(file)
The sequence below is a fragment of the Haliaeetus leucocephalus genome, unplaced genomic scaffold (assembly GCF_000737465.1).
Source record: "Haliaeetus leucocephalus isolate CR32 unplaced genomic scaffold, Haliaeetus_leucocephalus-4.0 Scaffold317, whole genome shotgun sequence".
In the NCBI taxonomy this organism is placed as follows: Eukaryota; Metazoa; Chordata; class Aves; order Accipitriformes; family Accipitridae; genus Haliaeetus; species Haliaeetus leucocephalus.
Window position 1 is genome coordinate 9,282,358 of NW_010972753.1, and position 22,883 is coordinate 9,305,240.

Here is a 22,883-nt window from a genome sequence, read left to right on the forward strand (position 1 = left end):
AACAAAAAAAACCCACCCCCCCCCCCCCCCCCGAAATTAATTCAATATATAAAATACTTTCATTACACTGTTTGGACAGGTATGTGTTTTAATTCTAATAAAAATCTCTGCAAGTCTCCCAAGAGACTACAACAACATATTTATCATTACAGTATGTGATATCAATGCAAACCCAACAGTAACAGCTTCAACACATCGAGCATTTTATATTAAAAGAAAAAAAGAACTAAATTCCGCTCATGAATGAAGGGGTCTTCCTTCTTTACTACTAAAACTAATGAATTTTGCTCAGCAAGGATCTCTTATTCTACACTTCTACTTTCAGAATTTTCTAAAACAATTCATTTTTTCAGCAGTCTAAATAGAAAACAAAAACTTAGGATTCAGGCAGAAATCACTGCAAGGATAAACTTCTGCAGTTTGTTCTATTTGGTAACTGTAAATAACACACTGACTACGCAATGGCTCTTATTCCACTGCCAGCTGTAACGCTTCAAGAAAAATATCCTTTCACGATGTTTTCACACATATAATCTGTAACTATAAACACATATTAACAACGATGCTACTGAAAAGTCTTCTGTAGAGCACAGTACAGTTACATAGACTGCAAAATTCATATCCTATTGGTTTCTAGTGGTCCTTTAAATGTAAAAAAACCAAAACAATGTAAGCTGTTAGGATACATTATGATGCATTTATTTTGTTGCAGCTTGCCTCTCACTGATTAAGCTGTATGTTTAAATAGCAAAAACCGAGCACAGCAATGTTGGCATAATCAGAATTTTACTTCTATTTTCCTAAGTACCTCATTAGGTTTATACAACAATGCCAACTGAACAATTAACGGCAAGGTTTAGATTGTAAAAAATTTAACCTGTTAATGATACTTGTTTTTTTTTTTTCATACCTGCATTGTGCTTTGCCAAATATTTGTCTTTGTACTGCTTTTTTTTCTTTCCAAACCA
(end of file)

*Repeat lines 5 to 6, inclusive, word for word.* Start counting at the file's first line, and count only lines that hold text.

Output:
Here is a 22,883-nt window from a genome sequence, read left to right on the forward strand (position 1 = left end):
AACAAAAAAAACCCACCCCCCCCCCCCCCCCCGAAATTAATTCAATATATAAAATACTTTCATTACACTGTTTGGACAGGTATGTGTTTTAATTCTAATAAAAATCTCTGCAAGTCTCCCAAGAGACTACAACAACATATTTATCATTACAGTATGTGATATCAATGCAAACCCAACAGTAACAGCTTCAACACATCGAGCATTTTATATTAAAAGAAAAAAAGAACTAAATTCCGCTCATGAATGAAGGGGTCTTCCTTCTTTACTACTAAAACTAATGAATTTTGCTCAGCAAGGATCTCTTATTCTACACTTCTACTTTCAGAATTTTCTAAAACAATTCATTTTTTCAGCAGTCTAAATAGAAAACAAAAACTTAGGATTCAGGCAGAAATCACTGCAAGGATAAACTTCTGCAGTTTGTTCTATTTGGTAACTGTAAATAACACACTGACTACGCAATGGCTCTTATTCCACTGCCAGCTGTAACGCTTCAAGAAAAATATCCTTTCACGATGTTTTCACACATATAATCTGTAACTATAAACACATATTAACAACGATGCTACTGAAAAGTCTTCTGTAGAGCACAGTACAGTTACATAGACTGCAAAATTCATATCCTATTGGTTTCTAGTGGTCCTTTAAATGTAAAAAAACCAAAACAATGTAAGCTGTTAGGATACATTATGATGCATTTATTTTGTTGCAGCTTGCCTCTCACTGATTAAGCTGTATGTTTAAATAGCAAAAACCGAGCACAGCAATGTTGGCATAATCAGAATTTTACTTCTATTTTCCTAAGTACCTCATTAGGTTTATACAACAATGCCAACTGAACAATTAACGGCAAGGTTTAGATTGTAAAAAATTTAACCTGTTAATGATACTTGTTTTTTTTTTTTCATACCTGCATTGTGCTTTGCCAAATATTTGTCTTTGTACTGCTTTTTTTTCTTTCCAAACCA